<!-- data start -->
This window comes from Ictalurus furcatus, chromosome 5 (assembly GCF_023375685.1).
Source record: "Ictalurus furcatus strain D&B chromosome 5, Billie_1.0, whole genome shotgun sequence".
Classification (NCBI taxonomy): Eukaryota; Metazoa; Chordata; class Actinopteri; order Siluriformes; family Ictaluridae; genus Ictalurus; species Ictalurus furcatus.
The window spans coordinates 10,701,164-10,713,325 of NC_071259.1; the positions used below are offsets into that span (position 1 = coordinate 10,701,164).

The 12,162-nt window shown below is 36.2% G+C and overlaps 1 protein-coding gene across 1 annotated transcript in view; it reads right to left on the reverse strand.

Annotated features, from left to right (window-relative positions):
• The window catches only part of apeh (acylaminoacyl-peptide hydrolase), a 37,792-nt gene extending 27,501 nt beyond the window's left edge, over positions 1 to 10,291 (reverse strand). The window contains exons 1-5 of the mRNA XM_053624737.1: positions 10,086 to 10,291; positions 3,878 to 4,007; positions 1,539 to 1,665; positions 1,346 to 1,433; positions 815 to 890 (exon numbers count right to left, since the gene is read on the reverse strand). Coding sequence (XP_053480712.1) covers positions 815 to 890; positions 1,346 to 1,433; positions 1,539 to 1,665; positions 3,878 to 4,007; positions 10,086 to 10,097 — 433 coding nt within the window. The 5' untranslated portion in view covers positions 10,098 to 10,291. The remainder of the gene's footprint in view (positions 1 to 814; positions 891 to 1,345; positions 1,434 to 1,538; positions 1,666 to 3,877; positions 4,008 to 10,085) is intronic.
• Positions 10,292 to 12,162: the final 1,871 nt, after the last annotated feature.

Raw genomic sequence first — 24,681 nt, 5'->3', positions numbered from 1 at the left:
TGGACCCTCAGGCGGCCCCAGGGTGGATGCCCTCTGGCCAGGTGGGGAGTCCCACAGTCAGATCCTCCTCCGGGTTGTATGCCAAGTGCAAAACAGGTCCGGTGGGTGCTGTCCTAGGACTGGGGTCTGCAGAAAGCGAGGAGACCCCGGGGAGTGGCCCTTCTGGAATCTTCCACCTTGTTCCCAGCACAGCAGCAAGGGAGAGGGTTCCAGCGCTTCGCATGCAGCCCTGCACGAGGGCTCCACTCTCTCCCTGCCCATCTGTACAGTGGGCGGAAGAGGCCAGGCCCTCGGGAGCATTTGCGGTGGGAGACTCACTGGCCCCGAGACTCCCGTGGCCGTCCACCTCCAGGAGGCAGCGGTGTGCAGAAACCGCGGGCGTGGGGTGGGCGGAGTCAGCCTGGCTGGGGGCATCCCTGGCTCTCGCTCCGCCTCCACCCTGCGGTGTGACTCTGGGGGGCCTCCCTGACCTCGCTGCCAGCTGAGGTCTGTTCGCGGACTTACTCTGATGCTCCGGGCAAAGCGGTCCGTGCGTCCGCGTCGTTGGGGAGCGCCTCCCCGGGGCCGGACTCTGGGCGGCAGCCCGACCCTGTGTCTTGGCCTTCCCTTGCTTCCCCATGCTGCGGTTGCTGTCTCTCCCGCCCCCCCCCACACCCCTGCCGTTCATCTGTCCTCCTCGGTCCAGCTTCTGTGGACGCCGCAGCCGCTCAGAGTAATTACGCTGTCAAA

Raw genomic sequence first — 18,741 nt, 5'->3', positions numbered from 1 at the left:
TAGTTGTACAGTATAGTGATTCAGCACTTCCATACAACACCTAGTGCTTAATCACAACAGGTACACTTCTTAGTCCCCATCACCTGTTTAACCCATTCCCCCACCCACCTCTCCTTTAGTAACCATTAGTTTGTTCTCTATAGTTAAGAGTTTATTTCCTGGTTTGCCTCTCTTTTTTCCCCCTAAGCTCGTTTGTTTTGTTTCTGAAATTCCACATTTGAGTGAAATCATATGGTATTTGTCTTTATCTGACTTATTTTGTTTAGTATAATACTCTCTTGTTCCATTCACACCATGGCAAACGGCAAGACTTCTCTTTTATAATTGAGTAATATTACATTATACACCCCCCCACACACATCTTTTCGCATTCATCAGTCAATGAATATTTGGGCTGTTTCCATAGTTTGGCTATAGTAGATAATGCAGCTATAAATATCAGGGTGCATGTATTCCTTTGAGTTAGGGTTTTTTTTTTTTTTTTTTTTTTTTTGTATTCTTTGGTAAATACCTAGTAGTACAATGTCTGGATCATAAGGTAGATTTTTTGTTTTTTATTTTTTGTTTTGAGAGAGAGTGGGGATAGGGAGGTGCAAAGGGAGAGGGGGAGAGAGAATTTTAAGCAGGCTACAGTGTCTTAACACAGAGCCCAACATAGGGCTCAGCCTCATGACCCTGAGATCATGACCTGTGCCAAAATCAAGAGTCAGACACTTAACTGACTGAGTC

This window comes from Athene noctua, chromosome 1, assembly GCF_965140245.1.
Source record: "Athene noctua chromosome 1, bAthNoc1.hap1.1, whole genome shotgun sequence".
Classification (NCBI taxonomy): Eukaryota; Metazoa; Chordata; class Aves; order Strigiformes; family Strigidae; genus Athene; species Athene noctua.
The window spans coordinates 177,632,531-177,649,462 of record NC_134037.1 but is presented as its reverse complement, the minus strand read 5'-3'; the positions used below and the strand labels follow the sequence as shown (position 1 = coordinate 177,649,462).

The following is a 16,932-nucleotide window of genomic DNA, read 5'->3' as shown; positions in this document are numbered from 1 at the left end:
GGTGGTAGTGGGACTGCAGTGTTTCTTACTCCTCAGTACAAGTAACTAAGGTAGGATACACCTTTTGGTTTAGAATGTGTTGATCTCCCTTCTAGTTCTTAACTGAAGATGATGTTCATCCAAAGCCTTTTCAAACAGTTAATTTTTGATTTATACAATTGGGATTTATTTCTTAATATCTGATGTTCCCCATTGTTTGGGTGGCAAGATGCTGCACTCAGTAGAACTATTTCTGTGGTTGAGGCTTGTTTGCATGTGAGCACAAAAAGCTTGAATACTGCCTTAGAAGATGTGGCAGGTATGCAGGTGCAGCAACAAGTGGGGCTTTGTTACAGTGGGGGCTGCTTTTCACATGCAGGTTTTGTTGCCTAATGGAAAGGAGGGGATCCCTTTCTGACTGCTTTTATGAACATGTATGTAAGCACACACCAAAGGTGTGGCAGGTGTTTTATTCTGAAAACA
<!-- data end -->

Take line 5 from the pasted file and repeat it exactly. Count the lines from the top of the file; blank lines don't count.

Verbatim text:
The 12,162-nt window shown below is 36.2% G+C and overlaps 1 protein-coding gene across 1 annotated transcript in view; it reads right to left on the reverse strand.